" 0ncorrect ;his response is the definition of nonsampling risk"
c" 0ncorrect ;his response is the definition of inherent risk"
d" Correct ;his response is the definition of sampling risk"
E"&/ a" Correct >oth the risk of incorrect acceptance and risk of assessing control risk
too low relate to the effectiveness of an audit"
" 0ncorrect ;he risk of incorrect re4ection and the risk of assessing control risk too
high relate to the efficienc1 of the audit"
c" 0ncorrect Onl1 the risk of assessing control risk too low is related to control risk
assessments"
d" 0ncorrect Onl1 the risk of incorrect acceptance is related to evidence aout
assertions in financial statements"
E"&! a" Correct :ttriute sampling is most fre<uentl1 used during the auditor2s stud1 of
internal control"
" 0ncorrect Control sampling is not a t1pe of sampling"
c" 0ncorrect Proailit1 proportional to si5e sampling is a form of variales
sampling, which is used in the auditor2s sustantive procedures"
d" 0ncorrect Bariales sampling is used in the auditor2s sustantive procedures"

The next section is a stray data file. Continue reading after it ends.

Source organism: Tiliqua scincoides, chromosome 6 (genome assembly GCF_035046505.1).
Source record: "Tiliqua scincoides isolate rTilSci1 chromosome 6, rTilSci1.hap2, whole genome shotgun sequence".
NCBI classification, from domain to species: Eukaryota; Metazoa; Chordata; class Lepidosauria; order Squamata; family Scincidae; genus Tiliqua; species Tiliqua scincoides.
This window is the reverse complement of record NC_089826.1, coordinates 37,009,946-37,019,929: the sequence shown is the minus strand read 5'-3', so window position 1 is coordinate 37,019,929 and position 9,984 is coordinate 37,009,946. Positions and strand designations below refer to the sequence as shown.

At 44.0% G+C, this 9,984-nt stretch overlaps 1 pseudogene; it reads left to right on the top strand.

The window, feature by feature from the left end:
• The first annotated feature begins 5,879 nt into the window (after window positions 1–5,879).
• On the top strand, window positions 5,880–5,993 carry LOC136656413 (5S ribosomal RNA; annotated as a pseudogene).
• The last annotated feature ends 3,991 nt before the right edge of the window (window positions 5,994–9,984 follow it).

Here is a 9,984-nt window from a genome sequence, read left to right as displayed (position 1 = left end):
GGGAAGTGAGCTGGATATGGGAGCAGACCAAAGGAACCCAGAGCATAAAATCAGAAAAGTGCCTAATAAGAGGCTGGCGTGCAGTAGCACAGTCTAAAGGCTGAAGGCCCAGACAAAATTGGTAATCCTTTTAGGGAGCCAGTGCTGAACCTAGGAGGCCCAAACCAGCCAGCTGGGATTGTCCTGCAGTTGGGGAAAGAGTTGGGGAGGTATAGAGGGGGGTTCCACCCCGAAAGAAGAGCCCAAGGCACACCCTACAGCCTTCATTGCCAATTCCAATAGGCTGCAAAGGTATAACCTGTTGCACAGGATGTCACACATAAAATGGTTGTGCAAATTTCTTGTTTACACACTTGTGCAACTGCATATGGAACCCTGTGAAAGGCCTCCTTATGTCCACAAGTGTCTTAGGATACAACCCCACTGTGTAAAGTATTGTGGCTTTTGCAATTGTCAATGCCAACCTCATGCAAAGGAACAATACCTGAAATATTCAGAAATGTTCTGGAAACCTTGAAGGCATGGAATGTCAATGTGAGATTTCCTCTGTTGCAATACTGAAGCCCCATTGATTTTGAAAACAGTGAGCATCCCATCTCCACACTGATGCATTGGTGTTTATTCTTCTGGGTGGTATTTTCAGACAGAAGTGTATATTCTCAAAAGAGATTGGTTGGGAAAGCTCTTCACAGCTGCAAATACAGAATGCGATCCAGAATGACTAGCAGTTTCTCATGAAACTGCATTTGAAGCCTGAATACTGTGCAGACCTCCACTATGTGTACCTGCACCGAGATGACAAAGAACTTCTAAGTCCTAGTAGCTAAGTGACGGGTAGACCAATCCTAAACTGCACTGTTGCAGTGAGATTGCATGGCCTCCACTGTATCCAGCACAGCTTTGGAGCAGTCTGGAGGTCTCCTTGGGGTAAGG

E"&$ a" 0ncorrect 9hile attriute sampling occurs as part of the use of the audit risk
model, it is most closel1 associated with the assessment of control risk"
" Correct :ttriute sampling is most closel1 associated with the assessment of
control risk"
c" 0ncorrect 9hile attriute sampling will allow the auditor to determine the
acceptale level of detection risk, it is most closel1 associated with the
assessment of control risk"
d" 0ncorrect :ttriute sampling is unrelated to inherent risk"
MO6E-,
Module E - Overview of Sampling
E"&% a" 0ncorrect 0f the upper limit deviation rate exceeds the tolerale deviation rate,
auditors will reduce their reliance on controls" ;hese responses are
reversed"
" Correct 0f the upper limit deviation rate exceeds the tolerale deviation rate, the
auditor will reduce their reliance on controls"
c" 0ncorrect ;he auditor2s evaluation of controls is not related to the expected
deviation rate"
d" 0ncorrect ;he auditor2s evaluation of controls is not related to the expected
deviation rate"
E"&& a" 0ncorrect Statistical sampling methods do not necessaril1 provide the auditor
with greater assurance"
" Correct Statistical sampling methods allow the auditor to
<uantitativel1 measure the exposure to sampling risk"
c" 0ncorrect Either statistical or nonstatistical sampling methods can